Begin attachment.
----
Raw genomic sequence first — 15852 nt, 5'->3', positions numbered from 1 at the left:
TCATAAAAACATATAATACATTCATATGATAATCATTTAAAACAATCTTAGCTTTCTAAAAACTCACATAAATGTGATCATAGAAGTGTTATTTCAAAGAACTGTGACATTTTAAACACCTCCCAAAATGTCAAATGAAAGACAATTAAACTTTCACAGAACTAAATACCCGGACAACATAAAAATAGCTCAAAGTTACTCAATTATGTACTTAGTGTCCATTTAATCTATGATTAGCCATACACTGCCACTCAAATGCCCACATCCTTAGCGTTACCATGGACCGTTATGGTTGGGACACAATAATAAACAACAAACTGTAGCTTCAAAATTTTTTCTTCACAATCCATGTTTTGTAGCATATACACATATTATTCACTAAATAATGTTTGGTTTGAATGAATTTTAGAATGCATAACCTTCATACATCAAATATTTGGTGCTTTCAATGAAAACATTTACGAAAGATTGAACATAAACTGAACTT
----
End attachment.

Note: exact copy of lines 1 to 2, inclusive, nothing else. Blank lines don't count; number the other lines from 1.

Raw genomic sequence first — 15852 nt, 5'->3', positions numbered from 1 at the left:
TCATAAAAACATATAATACATTCATATGATAATCATTTAAAACAATCTTAGCTTTCTAAAAACTCACATAAATGTGATCATAGAAGTGTTATTTCAAAGAACTGTGACATTTTAAACACCTCCCAAAATGTCAAATGAAAGACAATTAAACTTTCACAGAACTAAATACCCGGACAACATAAAAATAGCTCAAAGTTACTCAATTATGTACTTAGTGTCCATTTAATCTATGATTAGCCATACACTGCCACTCAAATGCCCACATCCTTAGCGTTACCATGGACCGTTATGGTTGGGACACAATAATAAACAACAAACTGTAGCTTCAAAATTTTTTCTTCACAATCCATGTTTTGTAGCATATACACATATTATTCACTAAATAATGTTTGGTTTGAATGAATTTTAGAATGCATAACCTTCATACATCAAATATTTGGTGCTTTCAATGAAAACATTTACGAAAGATTGAACATAAACTGAACTT